I have never been afraid of heights. That is why I was fascinated by high heel shoes since my childhood. Fine, winding, with stiletto heels. My Beta-video of ‘Cinderella’ must be tired of me rewinding to that famous scene of Cinderella losing her crystal shoe again and again. And so must my aunts have been tired of me when I asked them to drop their shoe when walking down the stairs so I could pick it up again and recreate that part of the tale.
The magic of the stilettos is as dark as it is sexual, as shiny as patent leather, as mysterious as some of the women who wear them. Through my teenage years, in a village at the Bay of Biskay and the following period as a student of footwear in London and afterwards as a design assistant for footwear, my interest in shoes has given me the chance to listen to the women in my surroundings. The ones who took me by the hand from my childhood, the ones who took their shoes off after a party night, the ones who walked on high heels for the first time and have walked with me. And if I have come to a conclusion it’s that, that I don’t support the repetitive speech that shoes with high heels provide a woman with strength. That’s crap. If they had to be provided with something it’s balance.
On the early mornings of the weekends, returning to their homes from a party, I see many girls walking without shoes and with their high heel shoes in their hands. They’d be staggering and stepping on the chewing gums on the pavement. I ask myself: ‘Why don’t they wear pumps which wouldn’t betray them?’ But what would make me most excited is seeing them wearing a good high heel shoe.
“Oh! But with two children and a pram how would I walk all day long high up on a scaffold!?” or “How can you understand, I am not wearing Manolo shoes when I go to buy some bread”. Of course not, my dear, but we should not forget that high heel shoes are a choice and that other women love to wear them 24 hours a day. To cut down the speech about “No pain, no gain” I consider that the suffering with 4 inches high heels becomes less important when the product contributes to that illusion. We are talking of fashion, of fantasy, and you don’t discuss usefulness over high heels. If you are one of those who don’t wear high heels, I invite you to go on reading, keeping in mind that I do not intend on selling you anything.
Many stilettos are icons. Manolo Blahnik has his ‘BB’, Louboutin his ‘Pigalle’ or ‘So Kate’, and Jimmy Choo has his ‘Anouk’ or ‘Abel’ for example. Court shoes in neutral color with toe-cap and stilettos. But what makes each of them different?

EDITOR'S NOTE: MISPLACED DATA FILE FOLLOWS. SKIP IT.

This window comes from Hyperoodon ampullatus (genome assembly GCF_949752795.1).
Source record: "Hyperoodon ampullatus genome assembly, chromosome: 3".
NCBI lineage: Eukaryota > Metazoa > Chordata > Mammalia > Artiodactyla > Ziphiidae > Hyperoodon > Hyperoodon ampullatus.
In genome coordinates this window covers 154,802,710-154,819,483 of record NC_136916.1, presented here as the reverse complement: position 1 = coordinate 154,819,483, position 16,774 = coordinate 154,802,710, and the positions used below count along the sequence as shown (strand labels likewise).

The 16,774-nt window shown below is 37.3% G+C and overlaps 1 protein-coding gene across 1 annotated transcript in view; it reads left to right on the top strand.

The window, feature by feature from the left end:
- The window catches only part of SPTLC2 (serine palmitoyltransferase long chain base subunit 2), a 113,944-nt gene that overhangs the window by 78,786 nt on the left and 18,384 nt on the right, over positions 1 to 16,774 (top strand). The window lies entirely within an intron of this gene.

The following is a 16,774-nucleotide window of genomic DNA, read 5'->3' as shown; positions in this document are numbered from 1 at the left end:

The initials of the actor Brigitte Bardot gave name to the ‘BB’ by Manolo, their heels have a very conservative shape and straighter and classic neckline. The highest designs are of 4.14 inches and 4.53 inches and do include a version with a buckle around the ankle. It so famous that the multibrand warehouse Neiman Marcus offers a customization service for the ‘BB’; you can choose between 5 heights and 20 colours.
Images: Bergdorf Goodman
The French Christian Louboutin called his design from 2004 ‘Pigalle’ after the emerging neighbourhood of Paris. 10 years later (having its hashtag at Instagram #PigalleIs10), its cousin ‘So Kate’ has been stealing some ground from it recently. ‘Pigalle’ has its two versions with 3.94 inches and 4.72 inches with a strong heel and practically straight. On the other hand ‘So Kate’ only appears with 4.72 inches and appears more vertiginous. The elegance of its heel is put to the maximum as well, as its lowering cut which makes it an extremely sexy and modern shoe.
Images: Bergdorf Goodman
The London company Jimmy Choo has ‘Anouk’. Based on 4.72 inches, it is maybe the most sharp-pointed shape, compared to the other icons. Nevertheless, its cut and neckline balance that length. In the majority of its versions it comes with a lacquered heel and not leather-wrapped; it gets a flawless definition while keeping the slimness of the heel. It has also a lower version with 3.94 inches called ‘Abel’.
Images: Luisa Via Roma
It all sums up in quality and attention to the details as you can see in this video of Jimmy Choo where he shows the climax of personalization: his made-to-order service. From the sketch to the shoe, completing it with some metallic initials of the customer on their soles. Luxury.
It’s an entire world of shoes, and I tried to show you what I love about them in this post. I don’t know what you think about it. But let me tell you that I think like Salvador Dalí, ‘The esthetics above all, and I will improve the ethics’.